We spent 11 hours on the road on that Friday! Lots of conversation, some napping in the backseat on my part, a few pit stops along the way, some Glee music to pass the time. We took only the main roads and avoided the toll roads (which would have gotten us there faster). Going north, we took the central inland Hokkaido route. The drive should have only taken us 6 hours, but we drove 2 hours off-route. We were so close to the peak…and then we found ourselves taking a wrong turn and driving 2 hours back south! Yabai! It was dark, and around 7:30ish. We had been on the road since 10am. We pulled into a random hotel to get directions. We also had no accommodation planned. We had tents and sleeping bags and were planning on just camping somewhere. But it was also pretty cold up north. At the hotel we stopped at, we rang around for some hotels near Wakkanai to stay at.

We consulted the Lonely Planet book I had carried along (for emergency use). The first hostel in Wakkanai wouldn’t take us because it was already 7:30pm and we were still two hours away, and we were pretty much just booking then. Tried another youth hostel in Wakkanai, and they told us we could stay there only if we got there and checked in before 9:30pm. It was already after 7:30pm and we had over 120km to get to Wakkanai! We put the pedal to the metal and arrived in Wakkanai just after 9pm. And we didn’t really know how to get to the youth hostel. We called up the guy at the youth hostel to get directions and to kind of stall him, so that if we arrived after 9:30pm he’d let us in. We arrived at the youth hostel literally right on 9:30pm! What a blessing. We had lodgings for the night after 11 hours on the road, including 2 hours of “being lost”.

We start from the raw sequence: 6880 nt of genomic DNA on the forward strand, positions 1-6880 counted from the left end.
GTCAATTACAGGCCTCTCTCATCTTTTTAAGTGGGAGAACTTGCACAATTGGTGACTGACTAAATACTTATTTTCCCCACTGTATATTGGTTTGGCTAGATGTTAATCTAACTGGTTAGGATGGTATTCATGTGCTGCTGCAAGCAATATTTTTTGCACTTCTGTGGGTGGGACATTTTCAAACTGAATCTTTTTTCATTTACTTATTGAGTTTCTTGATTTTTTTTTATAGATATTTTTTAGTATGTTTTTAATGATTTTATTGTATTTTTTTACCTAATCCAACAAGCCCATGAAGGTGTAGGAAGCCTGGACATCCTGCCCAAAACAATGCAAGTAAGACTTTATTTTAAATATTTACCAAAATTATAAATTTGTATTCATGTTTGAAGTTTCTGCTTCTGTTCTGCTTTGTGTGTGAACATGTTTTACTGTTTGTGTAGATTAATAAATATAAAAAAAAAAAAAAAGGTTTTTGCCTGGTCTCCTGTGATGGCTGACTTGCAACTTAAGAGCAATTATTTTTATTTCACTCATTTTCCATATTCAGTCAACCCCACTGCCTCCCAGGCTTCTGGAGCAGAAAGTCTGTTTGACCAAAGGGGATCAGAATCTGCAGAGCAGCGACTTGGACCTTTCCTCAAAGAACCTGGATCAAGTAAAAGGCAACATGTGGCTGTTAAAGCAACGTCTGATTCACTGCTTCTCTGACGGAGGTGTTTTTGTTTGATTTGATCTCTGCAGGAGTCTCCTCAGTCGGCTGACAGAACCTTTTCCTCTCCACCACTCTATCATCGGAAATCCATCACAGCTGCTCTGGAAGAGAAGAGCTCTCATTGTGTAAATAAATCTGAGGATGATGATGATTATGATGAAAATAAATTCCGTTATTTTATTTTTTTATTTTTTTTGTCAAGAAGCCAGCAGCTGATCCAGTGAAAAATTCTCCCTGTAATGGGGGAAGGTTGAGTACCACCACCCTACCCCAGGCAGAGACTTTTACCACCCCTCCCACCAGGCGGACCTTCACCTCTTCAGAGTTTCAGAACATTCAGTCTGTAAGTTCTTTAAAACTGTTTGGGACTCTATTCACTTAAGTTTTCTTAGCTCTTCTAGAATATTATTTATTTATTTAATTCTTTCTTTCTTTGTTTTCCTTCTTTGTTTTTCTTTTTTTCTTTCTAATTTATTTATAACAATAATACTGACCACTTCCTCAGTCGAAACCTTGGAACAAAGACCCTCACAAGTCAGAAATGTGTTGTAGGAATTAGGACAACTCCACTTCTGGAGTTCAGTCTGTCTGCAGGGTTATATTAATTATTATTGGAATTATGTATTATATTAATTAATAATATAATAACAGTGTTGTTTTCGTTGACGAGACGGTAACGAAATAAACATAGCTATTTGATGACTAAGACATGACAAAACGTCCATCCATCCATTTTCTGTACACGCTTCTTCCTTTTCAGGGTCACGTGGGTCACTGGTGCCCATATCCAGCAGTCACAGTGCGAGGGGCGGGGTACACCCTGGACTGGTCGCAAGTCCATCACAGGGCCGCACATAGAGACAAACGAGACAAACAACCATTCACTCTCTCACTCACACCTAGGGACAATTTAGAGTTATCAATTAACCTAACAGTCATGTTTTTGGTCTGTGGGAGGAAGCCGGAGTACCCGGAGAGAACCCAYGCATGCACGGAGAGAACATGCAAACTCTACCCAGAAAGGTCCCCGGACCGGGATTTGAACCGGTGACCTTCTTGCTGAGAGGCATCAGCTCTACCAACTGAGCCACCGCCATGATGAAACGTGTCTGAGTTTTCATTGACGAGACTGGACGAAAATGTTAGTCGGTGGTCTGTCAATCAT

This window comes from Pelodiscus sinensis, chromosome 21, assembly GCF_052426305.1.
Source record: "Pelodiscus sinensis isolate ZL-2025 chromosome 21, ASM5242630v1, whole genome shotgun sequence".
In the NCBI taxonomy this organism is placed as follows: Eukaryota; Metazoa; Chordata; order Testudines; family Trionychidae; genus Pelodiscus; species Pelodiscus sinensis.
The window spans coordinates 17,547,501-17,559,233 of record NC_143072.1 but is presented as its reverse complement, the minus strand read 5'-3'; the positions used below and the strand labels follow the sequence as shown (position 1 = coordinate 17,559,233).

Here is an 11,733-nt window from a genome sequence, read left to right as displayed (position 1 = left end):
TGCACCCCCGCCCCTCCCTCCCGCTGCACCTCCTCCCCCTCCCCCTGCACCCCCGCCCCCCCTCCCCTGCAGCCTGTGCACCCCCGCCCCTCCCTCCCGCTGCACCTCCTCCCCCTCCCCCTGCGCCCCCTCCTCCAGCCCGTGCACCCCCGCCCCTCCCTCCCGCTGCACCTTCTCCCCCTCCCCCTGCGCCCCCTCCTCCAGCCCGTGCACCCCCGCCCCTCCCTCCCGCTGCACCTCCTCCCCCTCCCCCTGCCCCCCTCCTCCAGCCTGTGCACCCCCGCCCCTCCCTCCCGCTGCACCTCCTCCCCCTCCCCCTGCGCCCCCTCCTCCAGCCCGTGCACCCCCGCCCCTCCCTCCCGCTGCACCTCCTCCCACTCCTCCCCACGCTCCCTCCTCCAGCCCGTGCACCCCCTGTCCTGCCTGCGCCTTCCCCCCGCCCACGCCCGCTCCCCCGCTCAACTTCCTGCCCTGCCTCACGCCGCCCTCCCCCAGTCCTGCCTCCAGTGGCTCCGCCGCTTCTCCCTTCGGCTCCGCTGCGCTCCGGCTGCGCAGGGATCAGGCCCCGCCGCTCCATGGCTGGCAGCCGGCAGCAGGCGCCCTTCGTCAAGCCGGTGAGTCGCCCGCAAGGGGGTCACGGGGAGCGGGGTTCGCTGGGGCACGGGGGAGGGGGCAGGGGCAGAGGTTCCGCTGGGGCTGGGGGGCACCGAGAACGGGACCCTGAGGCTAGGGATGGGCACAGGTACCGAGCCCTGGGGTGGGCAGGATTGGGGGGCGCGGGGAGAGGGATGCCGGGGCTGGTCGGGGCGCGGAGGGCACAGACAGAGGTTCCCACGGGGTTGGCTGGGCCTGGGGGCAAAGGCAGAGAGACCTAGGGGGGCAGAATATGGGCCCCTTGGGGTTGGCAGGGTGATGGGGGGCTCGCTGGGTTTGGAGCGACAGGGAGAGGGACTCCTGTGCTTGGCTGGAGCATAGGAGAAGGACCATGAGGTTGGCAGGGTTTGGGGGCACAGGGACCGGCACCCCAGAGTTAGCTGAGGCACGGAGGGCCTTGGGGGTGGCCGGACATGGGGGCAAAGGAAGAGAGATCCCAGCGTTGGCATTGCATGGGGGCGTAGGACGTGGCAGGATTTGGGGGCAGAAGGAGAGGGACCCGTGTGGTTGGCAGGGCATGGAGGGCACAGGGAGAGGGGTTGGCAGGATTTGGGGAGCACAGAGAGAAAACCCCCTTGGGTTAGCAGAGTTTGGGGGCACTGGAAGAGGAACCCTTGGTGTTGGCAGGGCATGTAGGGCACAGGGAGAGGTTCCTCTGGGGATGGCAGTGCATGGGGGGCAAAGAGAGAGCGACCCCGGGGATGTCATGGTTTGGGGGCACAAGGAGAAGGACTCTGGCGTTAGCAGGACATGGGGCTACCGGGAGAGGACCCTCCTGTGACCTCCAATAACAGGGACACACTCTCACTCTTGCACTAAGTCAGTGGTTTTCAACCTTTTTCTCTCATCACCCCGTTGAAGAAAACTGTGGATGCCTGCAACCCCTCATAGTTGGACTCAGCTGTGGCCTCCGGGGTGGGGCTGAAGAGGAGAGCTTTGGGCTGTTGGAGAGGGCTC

This was the best youth hostel I’ve ever stayed in. It was pretty palatial for a backpacker joint. They had either dorms or private rooms. Private rooms being more expensive. We opted for the dorms, but I swear the room we were in had to be the private rooms. It was basically a self-service apartment. There was a dining room, our own shower, own washing machine, fridge, microwave, kettle, and stove, tv, and a tatami mat room that could sleep 5-6 people. All self-contained and private. I couldn’t get over how nice it was! And for 20 buks each for the night.